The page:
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CV. LETTER from Mr. Village to Mr. Town,
containg the character of Jack Quick-
set, a Sporting Parson in the North.
CVI. On the Solemn Fast. Remarks on some
laxities in the observance of it.
CVII. Letter from Cantab. complaining of the
too great stress laid on Mathematical
studies in that University. Letter from
Michael Krawbridge, on the Lady's
CVIII. On Cursing and Swearing.
CIX. On Vulgar Errors. Specimen of a Sup-
plement to Sir T. Brown's Treatise. Re-
futation of the following Valgar Errors:
That a Maid cannot be with child. That
Gaming depends on Chance. That Ma-
trimony brings people together. That
the Sabbath is a Day of Rest. That
there is any such Thing as an Old Wo-
man. That the Gospel is an Object of
CX. Letter, containing a proposal to Tax all
fashionable vices and amusements, viz.
Routes, Drums, Card-Tables, &c. French
Fopperies, and French Servants, Kept
Mistresses, and Ladies of Pleasure, Duel
lists.....Advertisement to the Virtuosi
CXI. Letter, containing the character of the
delicate Billy Suckling.
CXII. Letter on Caprioles, a whimsical decora-
tion on the Heads of the ladies. Scheme
to carry on courtship by means of
them. Mr. Town's proposal to extend
the use of Caprioles to the Gentlemen.
Specimen of the accounts of Matches
drawn up in the Sporting phrase.
CXIII. On the Modern Taste in adorning Gar-
dens with the statues of Pagan Deities.
Letter from Moses Orthodox, proposing
a poll tax on Gods.
CXIV. On the character of an Author. Meeting
between Voltaire and Congreve. Differ-
ent opinions concerning Mr. Town as
CXV. Letter from Christopher Ironside, an Old
Bachel complaining of the indignities
received by him from the Ladies.
CXVI. On the three Great Professions. Re-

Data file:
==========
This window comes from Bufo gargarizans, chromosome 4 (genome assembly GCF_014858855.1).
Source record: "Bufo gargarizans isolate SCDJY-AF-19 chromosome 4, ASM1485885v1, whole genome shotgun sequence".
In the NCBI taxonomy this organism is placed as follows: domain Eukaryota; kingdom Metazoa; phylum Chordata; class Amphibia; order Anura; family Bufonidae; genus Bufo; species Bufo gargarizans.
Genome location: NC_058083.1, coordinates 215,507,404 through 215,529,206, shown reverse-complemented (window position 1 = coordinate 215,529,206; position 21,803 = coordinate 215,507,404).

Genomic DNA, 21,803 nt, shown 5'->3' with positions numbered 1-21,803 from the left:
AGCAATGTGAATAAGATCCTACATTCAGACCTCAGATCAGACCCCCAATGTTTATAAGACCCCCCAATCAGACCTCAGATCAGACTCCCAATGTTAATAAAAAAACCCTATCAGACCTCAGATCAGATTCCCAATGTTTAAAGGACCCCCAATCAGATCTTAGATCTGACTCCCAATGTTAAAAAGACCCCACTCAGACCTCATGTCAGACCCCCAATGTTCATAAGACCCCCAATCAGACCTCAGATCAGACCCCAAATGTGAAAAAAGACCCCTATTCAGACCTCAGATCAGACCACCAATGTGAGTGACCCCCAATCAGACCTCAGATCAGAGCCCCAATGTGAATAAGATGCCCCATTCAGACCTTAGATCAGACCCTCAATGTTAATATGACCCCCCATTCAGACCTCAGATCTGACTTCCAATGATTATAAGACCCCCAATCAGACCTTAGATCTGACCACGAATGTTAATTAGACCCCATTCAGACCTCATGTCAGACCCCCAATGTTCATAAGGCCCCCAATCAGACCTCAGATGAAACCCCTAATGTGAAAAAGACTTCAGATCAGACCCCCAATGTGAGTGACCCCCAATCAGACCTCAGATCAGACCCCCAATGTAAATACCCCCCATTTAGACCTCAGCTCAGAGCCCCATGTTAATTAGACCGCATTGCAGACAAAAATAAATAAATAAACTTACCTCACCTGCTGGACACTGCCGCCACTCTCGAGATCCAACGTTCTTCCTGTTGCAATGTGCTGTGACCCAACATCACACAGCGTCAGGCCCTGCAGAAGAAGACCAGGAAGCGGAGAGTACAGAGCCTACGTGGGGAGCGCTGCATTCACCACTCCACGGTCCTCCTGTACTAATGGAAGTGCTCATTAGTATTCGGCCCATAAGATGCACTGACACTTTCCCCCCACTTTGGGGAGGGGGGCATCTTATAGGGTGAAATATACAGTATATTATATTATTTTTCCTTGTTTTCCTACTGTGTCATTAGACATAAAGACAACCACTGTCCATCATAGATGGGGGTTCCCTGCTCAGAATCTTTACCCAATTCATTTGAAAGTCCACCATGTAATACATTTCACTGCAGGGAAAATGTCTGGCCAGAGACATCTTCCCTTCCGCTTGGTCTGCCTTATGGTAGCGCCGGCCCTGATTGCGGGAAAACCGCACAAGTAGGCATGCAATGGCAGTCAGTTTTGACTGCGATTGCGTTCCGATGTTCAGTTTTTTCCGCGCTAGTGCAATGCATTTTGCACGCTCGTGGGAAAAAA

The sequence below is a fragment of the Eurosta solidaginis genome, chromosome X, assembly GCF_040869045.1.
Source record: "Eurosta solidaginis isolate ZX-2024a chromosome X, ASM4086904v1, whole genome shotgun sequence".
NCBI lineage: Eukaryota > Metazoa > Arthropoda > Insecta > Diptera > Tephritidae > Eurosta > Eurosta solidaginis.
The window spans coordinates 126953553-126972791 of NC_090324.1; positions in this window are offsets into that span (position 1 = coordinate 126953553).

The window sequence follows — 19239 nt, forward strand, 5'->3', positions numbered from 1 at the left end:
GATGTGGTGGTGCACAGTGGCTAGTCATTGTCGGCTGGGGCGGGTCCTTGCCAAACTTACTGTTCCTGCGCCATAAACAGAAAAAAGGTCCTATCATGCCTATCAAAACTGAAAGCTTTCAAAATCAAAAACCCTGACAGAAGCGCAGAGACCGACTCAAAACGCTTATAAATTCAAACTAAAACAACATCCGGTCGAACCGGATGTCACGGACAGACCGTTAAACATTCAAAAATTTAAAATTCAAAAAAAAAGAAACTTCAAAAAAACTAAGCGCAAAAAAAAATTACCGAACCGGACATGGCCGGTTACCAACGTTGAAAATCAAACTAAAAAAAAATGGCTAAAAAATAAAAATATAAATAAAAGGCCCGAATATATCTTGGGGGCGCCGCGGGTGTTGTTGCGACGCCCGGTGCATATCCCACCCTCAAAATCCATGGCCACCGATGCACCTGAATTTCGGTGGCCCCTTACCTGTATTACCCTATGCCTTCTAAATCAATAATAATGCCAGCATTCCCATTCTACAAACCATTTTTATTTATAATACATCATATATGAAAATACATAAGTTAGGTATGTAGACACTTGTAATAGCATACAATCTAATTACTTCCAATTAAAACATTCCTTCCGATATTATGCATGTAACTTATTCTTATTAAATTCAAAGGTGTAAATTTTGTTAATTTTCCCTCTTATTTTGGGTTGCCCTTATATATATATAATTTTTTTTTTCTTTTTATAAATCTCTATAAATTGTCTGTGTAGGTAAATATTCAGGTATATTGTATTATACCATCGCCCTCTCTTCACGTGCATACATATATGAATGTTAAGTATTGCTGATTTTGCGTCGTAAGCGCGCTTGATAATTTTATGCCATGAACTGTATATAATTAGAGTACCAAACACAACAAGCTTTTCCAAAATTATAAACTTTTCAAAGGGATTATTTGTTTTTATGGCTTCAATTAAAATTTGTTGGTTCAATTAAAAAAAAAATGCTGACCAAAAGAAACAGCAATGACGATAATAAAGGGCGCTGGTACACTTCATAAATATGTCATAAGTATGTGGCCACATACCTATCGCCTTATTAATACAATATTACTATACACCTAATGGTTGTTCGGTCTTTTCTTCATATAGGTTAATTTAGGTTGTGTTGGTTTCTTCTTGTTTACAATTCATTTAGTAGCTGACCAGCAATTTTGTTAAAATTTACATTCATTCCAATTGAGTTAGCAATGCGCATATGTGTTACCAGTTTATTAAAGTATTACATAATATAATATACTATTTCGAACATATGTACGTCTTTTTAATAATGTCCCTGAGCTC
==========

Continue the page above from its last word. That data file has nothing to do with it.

marks on the other Professions, of an Au-
thor....A Player....A Pimp...A Gamester
....And an Highwayman.
CXVII. The Temple of Usury. A Vision.
CXVIII. History of the Birth and Family of
CXIX. Of keeping a Secret. Characters of
CXXVI. On Preaching. Inflamed Oratory and
extravagant gestures improper in the
Pulpit. Pretty preachers condemned.
CXX. On Taste.
CXXI. On Match-Making. On Match-Makers
by profession. Account of a droll ac-
cident occasioned by the mistake of a
CXXII. A Dedication in a New Manner, con-
taining a Panegyric on all the vices of a
CXXIII. Secret History of Infants brought to
the Foundling Hospital. A Vision.
CXXIV. Of Love. Characters of various Lovers. 111
CXXV. Letter from a Gentleman of Cambridge
introducing two poems, viz. The Satyr
and the Pedlar; a Fable: Epistle to a
Friend, on the modern notions of Cor-
CXXVII. Letter containing the Character of a
CXXVIII. Letter from Sir Aaron Humkin,
complaining of his Lady's violent pas-
sion for Music.
CXXIX. Letter from Thomas Vainall, an Old
Bachelor, describing himself and his Sy-
cophants, and asking advice concerning
the disposal of his fortune by his last
will. Mr. Town's reflections on this sub-
CXXX. Letter from Lady Humkin, containing
a vindication of herself, on account of
her passion for Music.
CXXXII. On keeping Low Company. Charac-
ter of Toby Bumper.
CXXXIII. Letter from Ignoramus, containing
a new plan for Studying the Law. Cha-
racter of Tom Riot.
CXXXI. On Indolence. Proposal for a burying
ground on a new plan. Specimen of
Epitaphs likely to be found there.
CXXXIV. Letter from Mr. Village, giving an
account of the present state of country-
churches, their Clergy, and their Con-
CXXXV. The Cit's Country Box. A poem.